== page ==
The exhibition, first shown at Leo Castelli Gallery in New York, included a series of collages that featured posters of prominent African-American pop cultural celebrities. Pruitt and Early grouped some celebrities by name — putting Jesse, Janet, and “Action” Jackson (a fictional character played by Carl Weathers in a movie of the same name) together on one poster. “It was about having your identity taken from you [and having a], slave name tagged in,” Pruitt told the Independent, explaining that the two artists meant the works as a critique of media's depictions of African-Americans. The show also featured a rap song that the two produced.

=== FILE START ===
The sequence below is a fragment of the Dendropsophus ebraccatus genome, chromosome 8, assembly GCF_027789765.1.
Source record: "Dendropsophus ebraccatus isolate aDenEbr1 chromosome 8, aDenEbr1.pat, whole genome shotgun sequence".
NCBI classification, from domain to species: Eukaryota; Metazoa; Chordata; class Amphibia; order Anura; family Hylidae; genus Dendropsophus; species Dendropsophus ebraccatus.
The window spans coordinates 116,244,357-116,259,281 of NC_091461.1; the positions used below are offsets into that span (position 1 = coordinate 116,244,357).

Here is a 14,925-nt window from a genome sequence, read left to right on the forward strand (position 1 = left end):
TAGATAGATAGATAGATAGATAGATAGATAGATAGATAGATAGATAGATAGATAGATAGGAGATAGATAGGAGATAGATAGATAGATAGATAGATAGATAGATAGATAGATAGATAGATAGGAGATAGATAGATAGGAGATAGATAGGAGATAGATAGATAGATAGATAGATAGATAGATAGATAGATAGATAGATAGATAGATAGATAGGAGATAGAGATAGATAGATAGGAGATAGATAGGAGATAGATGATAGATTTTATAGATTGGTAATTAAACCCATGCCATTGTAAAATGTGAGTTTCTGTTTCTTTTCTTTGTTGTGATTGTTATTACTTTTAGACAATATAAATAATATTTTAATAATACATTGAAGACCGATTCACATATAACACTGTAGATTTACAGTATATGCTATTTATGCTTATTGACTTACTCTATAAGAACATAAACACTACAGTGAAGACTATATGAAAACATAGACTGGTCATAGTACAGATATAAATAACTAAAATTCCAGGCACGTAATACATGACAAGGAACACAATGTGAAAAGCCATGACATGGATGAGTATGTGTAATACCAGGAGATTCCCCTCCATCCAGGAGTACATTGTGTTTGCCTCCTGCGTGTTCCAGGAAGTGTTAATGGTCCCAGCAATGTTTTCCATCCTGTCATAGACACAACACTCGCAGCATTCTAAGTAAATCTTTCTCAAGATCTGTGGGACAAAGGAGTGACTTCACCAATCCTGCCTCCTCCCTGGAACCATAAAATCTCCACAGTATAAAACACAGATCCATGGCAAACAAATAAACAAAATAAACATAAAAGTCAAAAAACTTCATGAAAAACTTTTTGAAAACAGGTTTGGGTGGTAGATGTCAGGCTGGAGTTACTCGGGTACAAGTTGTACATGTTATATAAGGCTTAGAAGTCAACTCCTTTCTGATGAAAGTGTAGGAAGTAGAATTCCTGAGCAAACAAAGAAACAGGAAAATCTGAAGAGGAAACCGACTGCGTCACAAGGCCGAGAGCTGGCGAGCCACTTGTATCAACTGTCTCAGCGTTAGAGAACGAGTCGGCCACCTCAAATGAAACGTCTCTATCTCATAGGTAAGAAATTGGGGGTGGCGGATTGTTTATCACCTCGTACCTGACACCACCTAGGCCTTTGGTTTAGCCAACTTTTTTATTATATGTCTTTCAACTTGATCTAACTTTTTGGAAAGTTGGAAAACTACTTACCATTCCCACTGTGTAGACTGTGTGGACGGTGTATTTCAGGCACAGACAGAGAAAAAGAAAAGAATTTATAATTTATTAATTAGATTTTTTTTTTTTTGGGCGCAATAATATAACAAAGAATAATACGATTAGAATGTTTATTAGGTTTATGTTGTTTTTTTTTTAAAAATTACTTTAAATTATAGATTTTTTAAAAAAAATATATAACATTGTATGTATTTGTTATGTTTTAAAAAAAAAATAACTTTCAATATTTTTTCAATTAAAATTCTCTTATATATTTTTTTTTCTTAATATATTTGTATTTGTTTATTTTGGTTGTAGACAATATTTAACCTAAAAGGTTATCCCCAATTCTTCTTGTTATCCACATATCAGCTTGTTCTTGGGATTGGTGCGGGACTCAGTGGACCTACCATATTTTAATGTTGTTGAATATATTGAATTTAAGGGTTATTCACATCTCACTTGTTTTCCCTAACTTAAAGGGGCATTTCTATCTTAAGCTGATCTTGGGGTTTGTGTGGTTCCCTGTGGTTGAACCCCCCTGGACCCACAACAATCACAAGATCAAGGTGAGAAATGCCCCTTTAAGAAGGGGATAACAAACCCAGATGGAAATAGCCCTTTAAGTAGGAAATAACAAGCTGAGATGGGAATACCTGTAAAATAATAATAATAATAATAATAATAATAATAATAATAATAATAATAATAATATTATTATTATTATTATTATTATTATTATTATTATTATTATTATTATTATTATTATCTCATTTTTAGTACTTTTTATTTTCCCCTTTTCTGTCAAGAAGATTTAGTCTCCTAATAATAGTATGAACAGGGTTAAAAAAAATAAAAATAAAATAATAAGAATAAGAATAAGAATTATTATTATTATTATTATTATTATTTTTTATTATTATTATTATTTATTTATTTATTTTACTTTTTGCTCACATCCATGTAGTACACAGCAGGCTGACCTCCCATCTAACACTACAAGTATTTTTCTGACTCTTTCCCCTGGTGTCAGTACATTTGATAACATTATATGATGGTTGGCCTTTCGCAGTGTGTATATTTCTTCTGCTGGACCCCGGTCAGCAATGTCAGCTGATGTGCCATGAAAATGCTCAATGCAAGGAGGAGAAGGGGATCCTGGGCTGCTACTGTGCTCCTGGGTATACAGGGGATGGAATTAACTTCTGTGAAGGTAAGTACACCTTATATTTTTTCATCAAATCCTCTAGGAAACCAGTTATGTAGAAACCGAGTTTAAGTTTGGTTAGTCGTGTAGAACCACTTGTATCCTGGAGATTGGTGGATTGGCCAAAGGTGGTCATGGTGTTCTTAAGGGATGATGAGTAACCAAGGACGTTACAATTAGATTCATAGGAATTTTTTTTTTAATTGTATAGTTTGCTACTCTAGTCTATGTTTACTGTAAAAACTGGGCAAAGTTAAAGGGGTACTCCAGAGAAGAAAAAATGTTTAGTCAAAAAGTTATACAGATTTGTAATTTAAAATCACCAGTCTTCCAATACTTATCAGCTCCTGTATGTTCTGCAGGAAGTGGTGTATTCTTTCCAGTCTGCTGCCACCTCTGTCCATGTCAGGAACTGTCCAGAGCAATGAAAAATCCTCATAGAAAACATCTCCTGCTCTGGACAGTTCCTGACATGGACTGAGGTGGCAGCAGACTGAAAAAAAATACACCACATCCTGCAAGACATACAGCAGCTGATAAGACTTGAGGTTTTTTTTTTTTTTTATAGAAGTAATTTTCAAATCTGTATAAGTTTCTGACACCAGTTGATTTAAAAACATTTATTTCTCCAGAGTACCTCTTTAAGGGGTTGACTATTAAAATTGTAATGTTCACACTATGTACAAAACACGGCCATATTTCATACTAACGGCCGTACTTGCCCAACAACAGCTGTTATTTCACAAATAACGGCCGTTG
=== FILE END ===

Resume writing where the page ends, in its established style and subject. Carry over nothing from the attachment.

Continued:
Critics lambasted the exhibition, questioning Pruitt and Early’s portrayal of African-American culture, and the two artists’ careers suffered. Early left the profession and now works as a caterer. Pruitt did not have another solo exhibition in the United States for seven years, but made news last week when he announced plans to launch an annual art awards show in conjunction with the Guggenheim Museum in New York.
The show is being restaged as part of Tate Modern’s “Pop Life” exhibition, which opens on Thursday.